10 Worst Places in Canada for Mosquitoes
We asked you to nominate the mosquito capital of Canada-and you delivered! Here’s the buzz on the worst places in Canada for mosquitoes according to the readers of Reader’s Digest.
1. Komarno, Manitoba
If you can’t beat ’em, join ’em! Komarno, Manitoba, embraces its reputation as Canada’s most popular destination-for mosquitoes. Located 70 kilometres north of Winnipeg, the town’s name actually means “mosquito infested” in Ukrainian. While no official statistics exist to support (or refute) Komarno’s claim to fame, they’ve taken the title into their own hands-a 4.6-metre statue of a mosquito was erected in 1984.
2. Calgary, Alberta
Mosquitoes have a love-hate relationship with Cowtown. In 2013, prolonged rainy conditions created the perfect conditions a mosquito baby boom. Luckily, the city got a respite in 2015-a hot, dry summer took a serious bite out of the mosquito population.
3. Parkhill, Ontario
This pretty town in southwestern Ontario was branded “Skeeterville” in 2011 thanks to an invasion of hungry mosquitoes. Residents reported that the bugs appeared in thick clouds, and few bare arms or legs made it through the evenings unscathed.
4. The Yukon
Never underestimate how far north mosquitoes will venture when they’ve got a hankering for a tasty human treat. Mandy Wilson, a Reader’s Digest Facebook follower from Victoria, British Columbia, pinpoints the Yukon as a mosquito hotspot. “They’re just brutal up there,” she says.
5. Pukaskwa National Park, Ontario
This national park on the northern shore of Lake Superior proved an itchy nightmare for Lucie Page. “Mosquitoes were in our eyes, ears, nose, mouth… I had six bites on one eyelid. I counted 42 bites around one ankle alone,” she says. “We normally take pictures [on our vacations], but bugs were in all our photos, smashed in our lenses, trying to get to our eyeballs.” Yikes!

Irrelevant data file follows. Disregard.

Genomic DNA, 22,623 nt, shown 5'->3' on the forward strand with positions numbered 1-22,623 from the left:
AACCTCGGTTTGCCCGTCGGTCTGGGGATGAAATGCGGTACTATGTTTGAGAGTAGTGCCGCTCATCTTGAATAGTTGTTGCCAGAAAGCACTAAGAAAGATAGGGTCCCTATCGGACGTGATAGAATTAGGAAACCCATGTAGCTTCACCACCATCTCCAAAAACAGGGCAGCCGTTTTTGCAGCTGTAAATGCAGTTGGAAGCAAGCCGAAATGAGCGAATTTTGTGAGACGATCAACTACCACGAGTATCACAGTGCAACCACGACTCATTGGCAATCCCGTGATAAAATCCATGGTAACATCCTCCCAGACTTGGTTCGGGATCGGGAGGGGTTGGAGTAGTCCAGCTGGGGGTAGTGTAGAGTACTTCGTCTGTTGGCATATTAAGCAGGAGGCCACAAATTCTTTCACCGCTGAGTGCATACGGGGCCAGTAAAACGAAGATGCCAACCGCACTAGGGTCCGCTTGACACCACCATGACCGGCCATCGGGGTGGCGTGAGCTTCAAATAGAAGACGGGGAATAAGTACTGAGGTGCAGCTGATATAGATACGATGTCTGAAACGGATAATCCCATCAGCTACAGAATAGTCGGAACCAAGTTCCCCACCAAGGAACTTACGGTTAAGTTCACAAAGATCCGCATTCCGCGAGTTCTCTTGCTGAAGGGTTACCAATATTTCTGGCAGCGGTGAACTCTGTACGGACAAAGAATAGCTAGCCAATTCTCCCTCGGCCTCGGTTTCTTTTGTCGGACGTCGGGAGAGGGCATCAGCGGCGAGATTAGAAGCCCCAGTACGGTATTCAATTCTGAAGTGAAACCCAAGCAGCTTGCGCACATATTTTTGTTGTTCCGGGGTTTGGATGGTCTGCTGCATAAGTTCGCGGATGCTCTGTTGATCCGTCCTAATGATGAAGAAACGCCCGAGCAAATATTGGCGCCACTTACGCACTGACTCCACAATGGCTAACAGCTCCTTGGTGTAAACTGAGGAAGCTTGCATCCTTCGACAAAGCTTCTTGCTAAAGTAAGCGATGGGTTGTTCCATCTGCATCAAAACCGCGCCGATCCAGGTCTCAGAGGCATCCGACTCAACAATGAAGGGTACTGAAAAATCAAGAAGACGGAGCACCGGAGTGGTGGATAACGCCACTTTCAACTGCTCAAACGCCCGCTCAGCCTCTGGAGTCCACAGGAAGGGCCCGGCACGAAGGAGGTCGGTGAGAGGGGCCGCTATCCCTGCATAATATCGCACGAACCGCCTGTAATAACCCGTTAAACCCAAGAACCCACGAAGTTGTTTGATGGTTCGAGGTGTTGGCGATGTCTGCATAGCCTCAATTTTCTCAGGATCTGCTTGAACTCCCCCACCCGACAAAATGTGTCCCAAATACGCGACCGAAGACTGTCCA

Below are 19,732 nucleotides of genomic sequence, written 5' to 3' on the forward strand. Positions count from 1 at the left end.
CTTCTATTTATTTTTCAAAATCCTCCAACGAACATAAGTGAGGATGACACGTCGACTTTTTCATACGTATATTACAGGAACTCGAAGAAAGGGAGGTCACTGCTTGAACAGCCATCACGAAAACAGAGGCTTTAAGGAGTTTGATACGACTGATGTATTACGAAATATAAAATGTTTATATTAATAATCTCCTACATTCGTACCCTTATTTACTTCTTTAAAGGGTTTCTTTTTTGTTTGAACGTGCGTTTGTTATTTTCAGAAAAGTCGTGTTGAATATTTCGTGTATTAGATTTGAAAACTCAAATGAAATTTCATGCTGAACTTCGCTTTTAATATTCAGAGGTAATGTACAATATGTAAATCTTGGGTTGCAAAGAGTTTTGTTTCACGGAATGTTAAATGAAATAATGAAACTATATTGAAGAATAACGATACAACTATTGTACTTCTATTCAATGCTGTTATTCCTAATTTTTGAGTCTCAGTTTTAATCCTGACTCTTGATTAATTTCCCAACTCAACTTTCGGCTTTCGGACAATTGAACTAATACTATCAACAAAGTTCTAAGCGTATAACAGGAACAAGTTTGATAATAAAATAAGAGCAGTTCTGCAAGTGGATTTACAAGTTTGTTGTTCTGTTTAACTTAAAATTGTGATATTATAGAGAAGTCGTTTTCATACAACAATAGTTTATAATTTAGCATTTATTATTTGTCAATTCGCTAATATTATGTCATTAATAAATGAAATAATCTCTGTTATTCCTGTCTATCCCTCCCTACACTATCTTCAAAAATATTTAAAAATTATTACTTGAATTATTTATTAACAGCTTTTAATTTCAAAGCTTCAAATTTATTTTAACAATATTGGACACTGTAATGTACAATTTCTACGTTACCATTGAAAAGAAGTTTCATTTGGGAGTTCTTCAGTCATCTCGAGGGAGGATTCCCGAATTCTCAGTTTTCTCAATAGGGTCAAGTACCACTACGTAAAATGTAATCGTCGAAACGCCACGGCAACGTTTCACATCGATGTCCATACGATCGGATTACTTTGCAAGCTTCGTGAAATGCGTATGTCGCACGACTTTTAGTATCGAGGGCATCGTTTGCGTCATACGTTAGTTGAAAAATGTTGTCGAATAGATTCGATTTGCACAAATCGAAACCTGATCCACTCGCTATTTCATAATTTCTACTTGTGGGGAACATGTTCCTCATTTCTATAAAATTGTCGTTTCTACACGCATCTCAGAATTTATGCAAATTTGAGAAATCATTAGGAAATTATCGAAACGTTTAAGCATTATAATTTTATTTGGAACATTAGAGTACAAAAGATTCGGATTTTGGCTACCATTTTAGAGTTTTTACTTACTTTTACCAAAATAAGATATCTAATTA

6. Yellowknife, Northwest Territories
Sometimes you’ve got to take the bad with the good. Surrounded by picture-perfect wilderness, the city of Yellowknife (nominated by Reader’s Digest reader Bart Burtnyk) is an irresistible lure not only nature lovers and outdoor enthusiasts, but also winged pests searching for their next meal.
7. Cape Breton, Nova Scotia
Everyone loves Cape Breton, including (according to reader Beanie Jessome), mosquitoes. During the summer of 2014, Andrew Hebda, zoology curator of the Museum of Natural History, told the CBC that the region’s mosquitoes were breeding fast and furious thanks to a heat wave. Dwindling numbers of natural predators like brown bats, barn swallows and chimney swifts also caused the skeeter population to skyrocket.
8. Baker Lake, Nunavut
Michelle Arnasungaaq and Martee Martha nominated Baker Lake in Nunavut as magnet for bloodthirsty mosquitoes. Blame the high population of skeeters on the area’s abundance of fresh water, but don’t let the bugs put you off from visiting-the town sits on the lip of a picturesque lake surrounded by breathtaking northern tundra.
9. Portage la Prairie, Manitoba
T.J. Hansen, a Reader’s Digest Facebook follower from Markham, Ontario, says the mosquitoes he encountered in Portage la Prairie were unusually irritating. “They seemed bigger and they wouldn’t go away,” he says. In 2012 and 2015, the city underwent a malathion fogging program to quell the number of the pests carrying West Nile Virus.
10. Holberg, British Columbia
Reader Farrah Pierce says that her Vancouver Island community of Holberg, British Columbia, is another popular dining destination for mosquitoes. With its abundant rainfall and dense forests, the pretty hamlet (population 200) is the ideal hangout for mozzies.
How to beat the biters
Don’t let mosquitoes deter you from visiting any of the see-worthy Canadian destinations that made this list! When travelling, consider wearing light coloured, long-sleeved shirts, full pants and closed shoes when mosquitoes are most active (typically at dawn and dusk). Steer clear of standing water-the ideal breeding ground for mosquitoes-and use an insect repellent formulated for use on humans.